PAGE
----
This way, both teams can understand the factors that have contributed to lost and won opportunities. Specifically, it will help them answer questions like:
- What do all of the won or lost deals have in common?
- What content drove them to convert – or which topics and formats did prospects best respond to?
- What types of content do you need to write to reach similar buyers?
- How often was content sent to them – through which channels and at what stages of the sales cycle?
Again, the only way to answer these questions is if marketing and sales work together. The nature of sales is to gain first-hand knowledge from customers – understanding which content they found most helpful, what type of information tipped the scales, or what additional information they would’ve liked to receive.
Marketing, on the other hand, is able to collect quantifiable data that visualize what sort of information, content formats or language style resonated with leads.
When analyzing your success or failure, try focusing on a specific timeframe or cohort – for example, a cohort with the most won opportunities or quarter with the least won opportunities.
Let’s say you analyze the closed-lost opportunities for leads generated in Q3. In this case, you want to understand where sales and marketing weren’t aligned. Was the messaging wrong? Did prospects not respond well to the content? Were they unqualified to begin with – and if so, why were they unqualified?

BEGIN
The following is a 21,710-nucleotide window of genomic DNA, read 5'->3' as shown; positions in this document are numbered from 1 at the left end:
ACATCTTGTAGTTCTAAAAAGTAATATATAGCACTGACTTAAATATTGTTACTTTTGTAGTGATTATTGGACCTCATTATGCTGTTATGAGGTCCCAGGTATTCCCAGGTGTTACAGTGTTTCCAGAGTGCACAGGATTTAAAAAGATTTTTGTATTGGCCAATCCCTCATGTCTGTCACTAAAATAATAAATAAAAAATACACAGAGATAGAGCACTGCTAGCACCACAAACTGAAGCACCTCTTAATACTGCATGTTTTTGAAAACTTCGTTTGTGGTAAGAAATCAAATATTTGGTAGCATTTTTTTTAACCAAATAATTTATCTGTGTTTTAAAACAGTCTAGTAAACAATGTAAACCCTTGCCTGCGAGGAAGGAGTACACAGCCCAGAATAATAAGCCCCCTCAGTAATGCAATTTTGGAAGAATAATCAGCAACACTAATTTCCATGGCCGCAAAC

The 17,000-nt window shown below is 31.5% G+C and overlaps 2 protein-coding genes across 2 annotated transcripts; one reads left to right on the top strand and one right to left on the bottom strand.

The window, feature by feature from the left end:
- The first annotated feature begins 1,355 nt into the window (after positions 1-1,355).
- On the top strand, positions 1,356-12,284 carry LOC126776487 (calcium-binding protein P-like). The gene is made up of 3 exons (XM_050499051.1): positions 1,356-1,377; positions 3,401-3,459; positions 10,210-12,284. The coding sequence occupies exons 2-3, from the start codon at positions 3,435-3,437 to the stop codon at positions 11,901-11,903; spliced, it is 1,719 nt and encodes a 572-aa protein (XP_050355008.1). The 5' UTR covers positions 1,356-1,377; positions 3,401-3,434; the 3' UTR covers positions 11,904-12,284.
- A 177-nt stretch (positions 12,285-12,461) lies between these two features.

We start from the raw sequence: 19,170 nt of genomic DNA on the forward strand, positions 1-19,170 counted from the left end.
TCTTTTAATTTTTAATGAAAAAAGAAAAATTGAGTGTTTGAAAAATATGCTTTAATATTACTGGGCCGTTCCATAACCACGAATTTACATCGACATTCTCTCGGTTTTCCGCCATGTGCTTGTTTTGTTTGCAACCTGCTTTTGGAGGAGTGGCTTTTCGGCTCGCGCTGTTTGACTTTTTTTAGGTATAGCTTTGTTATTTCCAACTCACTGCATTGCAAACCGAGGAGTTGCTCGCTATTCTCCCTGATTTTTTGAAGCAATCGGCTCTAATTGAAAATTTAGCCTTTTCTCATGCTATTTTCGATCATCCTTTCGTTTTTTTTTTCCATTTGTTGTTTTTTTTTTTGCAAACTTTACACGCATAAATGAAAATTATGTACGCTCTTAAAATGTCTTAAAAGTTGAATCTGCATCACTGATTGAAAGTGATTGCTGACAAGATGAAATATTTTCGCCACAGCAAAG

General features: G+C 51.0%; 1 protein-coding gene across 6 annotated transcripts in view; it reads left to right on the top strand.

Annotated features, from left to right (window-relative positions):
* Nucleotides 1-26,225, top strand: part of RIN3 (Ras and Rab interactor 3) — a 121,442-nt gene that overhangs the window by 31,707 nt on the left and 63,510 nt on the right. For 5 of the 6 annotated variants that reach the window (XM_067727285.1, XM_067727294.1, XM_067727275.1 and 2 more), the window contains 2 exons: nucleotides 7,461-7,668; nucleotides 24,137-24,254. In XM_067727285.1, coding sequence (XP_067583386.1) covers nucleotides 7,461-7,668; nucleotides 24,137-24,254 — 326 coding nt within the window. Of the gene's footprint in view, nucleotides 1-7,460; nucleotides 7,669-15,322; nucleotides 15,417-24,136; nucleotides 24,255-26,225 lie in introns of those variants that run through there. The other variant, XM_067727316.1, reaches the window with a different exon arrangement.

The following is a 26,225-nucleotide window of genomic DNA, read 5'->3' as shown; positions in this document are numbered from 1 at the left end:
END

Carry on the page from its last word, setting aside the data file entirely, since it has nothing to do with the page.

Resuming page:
Come Full Circle
As the old saying goes: the whole is greater than the sum of their parts. And the same applies to sales and marketing; the power of the two can dramatically improve the company’s bottom-line, helping to generate more SQL’s and drive them quicker down the funnel.
A foolproof way to get sales and marketing to work together is by following the ongoing cycle: establishing common goals and definitions, collaborating on content creation, and finally, analyzing and learning from closed and won opportunities to maximize future growth.